October 8, 2019
Water makes up more than two-thirds of weight in the human body and nearly 95 percent of the brain. It is essential for life and considered a basic human right. However, each year, tens of millions of Americans are exposed to unsafe drinking water. The concern over clean drinking must extend beyond lead poisoning in Flint, MI, and should address the fact that, even today, unsafe water is often limited to the poorest amongst us.
In an effort to find an alternative to costly laboratory water testing, Walsh Assistant Professor of Chemistry Tim Smith, Ph.D., and several students are exploring a non-invasive, low-cost methodology for heavy metal testing in drinking water.
“Water quality is imperative to human life. In recent years, the identification of hazardous materials, especially heavy metals, ending up in drinking water is unacceptable,” said Dr. Smith. “The methodology for testing of these metals can be both time-consuming and expensive. Currently, I have three Walsh students who have been involved with this project. We are synthesizing the materials needed and will begin testing our theory by running UV-Vis experiments on our systems this upcoming semester.”
Dr. Smith is leading a student team to research the utilization of quasi-water soluble reverse photochromic materials that will work as visual indicators of the metal ions present in a water sample. Similar to the methodology present in transitional lenses in glasses and a simple pool test kit, this process allows for the immediate analysis of the presence of different metals in a water sample while eliminating the need to run multiple tests to determine different metal concentrations.
“The reality is that if it’s a poor area, resources are not allocated to check the water as efficiently as possible. If you’ve ever seen a pool water test kit, it’s the same kind of concept. The color change will indicate the type of metal in your water,” said Dr. Smith. “We are working on creating profiles of every possible metal ion you can find in your water. It would be a real easy and effective method so that you won’t have to send a sample to a lab, have someone test it and wait for results. You can test right in the field by hitting a little button on your handheld machine.”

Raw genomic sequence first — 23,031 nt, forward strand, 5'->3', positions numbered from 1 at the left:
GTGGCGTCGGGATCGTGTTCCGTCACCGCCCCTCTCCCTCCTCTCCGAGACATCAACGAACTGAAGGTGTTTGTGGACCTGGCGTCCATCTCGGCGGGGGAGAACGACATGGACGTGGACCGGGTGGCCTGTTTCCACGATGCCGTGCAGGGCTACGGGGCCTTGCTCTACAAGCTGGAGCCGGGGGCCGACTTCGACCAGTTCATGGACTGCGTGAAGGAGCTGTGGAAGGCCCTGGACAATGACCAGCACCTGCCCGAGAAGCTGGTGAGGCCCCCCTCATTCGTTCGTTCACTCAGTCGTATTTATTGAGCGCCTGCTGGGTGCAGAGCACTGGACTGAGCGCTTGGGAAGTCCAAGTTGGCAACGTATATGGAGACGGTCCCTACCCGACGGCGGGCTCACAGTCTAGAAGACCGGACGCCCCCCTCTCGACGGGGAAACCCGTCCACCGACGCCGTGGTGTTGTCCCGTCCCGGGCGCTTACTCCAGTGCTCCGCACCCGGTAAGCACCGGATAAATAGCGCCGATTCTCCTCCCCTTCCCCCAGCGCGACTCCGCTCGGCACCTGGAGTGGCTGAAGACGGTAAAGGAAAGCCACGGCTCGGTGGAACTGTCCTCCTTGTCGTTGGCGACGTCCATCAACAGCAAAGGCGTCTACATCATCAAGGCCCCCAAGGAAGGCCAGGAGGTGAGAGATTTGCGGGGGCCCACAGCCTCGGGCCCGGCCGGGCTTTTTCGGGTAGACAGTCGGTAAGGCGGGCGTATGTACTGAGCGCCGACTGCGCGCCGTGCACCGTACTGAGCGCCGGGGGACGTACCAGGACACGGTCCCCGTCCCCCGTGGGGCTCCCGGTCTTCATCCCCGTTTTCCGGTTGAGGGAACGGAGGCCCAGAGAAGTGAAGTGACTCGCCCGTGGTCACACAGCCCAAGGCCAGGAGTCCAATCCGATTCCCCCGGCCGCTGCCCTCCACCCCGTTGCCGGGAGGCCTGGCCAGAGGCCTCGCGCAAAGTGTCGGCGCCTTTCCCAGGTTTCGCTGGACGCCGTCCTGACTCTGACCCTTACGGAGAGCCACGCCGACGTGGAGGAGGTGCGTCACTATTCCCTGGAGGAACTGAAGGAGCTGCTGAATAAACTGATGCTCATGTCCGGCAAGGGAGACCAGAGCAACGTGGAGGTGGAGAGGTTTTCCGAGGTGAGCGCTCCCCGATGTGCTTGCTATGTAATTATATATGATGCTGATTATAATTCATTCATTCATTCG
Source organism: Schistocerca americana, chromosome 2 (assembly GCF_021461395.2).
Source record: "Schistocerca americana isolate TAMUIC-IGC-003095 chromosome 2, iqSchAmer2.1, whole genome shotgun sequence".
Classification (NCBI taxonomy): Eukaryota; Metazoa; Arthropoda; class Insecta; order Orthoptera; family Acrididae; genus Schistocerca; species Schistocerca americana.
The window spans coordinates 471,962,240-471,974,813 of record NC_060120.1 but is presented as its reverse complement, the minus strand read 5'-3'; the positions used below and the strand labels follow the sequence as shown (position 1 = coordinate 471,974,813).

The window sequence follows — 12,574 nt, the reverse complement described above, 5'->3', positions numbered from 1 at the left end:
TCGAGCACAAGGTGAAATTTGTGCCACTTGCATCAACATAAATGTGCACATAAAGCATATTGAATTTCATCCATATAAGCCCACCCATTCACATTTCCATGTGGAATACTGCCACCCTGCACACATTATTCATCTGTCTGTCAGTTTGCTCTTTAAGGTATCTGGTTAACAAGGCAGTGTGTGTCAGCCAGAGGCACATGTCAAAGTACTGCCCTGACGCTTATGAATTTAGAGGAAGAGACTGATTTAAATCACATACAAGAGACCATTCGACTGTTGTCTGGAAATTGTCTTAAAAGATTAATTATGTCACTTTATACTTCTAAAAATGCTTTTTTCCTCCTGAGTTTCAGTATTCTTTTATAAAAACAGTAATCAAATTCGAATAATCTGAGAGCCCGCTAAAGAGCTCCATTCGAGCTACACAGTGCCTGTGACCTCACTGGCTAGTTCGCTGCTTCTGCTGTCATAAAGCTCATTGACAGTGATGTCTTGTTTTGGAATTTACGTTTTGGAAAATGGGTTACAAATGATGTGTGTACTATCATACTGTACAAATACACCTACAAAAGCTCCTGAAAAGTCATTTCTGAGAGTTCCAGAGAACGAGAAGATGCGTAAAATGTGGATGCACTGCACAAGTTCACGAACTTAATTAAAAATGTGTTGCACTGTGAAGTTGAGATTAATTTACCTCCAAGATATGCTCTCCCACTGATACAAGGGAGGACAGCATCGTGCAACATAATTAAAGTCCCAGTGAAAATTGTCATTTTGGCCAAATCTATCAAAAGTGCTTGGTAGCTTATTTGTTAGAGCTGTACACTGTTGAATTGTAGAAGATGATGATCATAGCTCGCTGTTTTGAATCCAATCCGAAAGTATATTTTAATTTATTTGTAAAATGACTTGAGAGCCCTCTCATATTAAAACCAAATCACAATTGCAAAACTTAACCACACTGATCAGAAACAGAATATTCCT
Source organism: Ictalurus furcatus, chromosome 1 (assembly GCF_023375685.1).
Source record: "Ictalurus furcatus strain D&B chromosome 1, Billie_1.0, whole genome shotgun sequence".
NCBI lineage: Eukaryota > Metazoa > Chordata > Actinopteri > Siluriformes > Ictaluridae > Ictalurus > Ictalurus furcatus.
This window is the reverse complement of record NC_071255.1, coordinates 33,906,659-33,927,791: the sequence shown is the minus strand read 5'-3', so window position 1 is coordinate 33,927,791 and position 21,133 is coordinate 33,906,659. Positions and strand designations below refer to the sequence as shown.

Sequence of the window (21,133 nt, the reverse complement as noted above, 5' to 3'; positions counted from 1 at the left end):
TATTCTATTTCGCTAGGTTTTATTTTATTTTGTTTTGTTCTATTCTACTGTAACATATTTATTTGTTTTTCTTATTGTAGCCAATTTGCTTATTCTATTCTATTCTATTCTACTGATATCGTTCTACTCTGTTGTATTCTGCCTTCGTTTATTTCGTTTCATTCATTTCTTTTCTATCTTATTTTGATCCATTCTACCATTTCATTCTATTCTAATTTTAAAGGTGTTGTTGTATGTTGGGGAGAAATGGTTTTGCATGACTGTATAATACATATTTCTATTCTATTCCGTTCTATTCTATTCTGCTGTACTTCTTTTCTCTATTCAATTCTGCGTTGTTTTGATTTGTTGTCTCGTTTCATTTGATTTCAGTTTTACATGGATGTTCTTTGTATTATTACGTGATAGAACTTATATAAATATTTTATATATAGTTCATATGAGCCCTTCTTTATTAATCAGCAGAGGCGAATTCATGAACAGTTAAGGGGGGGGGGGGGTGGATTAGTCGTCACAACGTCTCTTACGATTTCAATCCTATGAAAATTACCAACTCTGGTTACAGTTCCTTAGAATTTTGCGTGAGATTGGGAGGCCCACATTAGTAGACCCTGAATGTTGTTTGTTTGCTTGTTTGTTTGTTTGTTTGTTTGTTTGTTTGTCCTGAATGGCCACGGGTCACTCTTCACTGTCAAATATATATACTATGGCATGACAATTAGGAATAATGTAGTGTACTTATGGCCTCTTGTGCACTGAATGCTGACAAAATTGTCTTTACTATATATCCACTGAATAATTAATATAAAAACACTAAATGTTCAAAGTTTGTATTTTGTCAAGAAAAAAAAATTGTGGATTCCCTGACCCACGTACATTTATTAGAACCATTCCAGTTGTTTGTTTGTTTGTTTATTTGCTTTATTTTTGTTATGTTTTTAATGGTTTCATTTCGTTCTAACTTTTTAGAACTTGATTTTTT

The quick response will tell field researchers if more extensive testing is required in a lab. The Walsh research team is currently in the exploratory phase.
“We are categorizing all the metals to create profiles of what lead will look like, or iron, etc.,” said Dr. Smith. “We don’t test well water as often as we should. There are home test kits that you can buy at Home Depot or Lowes, but they still depend upon the user. If the user does something wrong, the sample can easily be contaminated.”
While the molecules being studied by the Walsh team have been known for a long time, it has only been in the recent years that scientists have begun looking at different implications beyond transitional lens.
“The molecules are photochromic, which means that light makes them change color. The molecules also become water-soluble. When metal is in water, the molecules will detect it and change color. You’ll be able to see it,” said Dr. Smith. “Before coming to Walsh, I spent 10 years studying how liquid crystals can help create protective eyewear and visors for Air Force pilots. While working with reactive eyewear, I began to think about how this technology could be applied to various uses.”
Liquid crystal elastomers (LCE) can also be effective actuators or “movers” that exhibit muscle-like contractions capable of moving material. However, these materials can wear down over time. The Walsh team is also researching how to implement chemical self-healing properties to LCE materials without effecting their performance.
The research could eventually have healthcare implications in developing macrocyclic cobalt complexes as anti-viral and anti-cancer agents.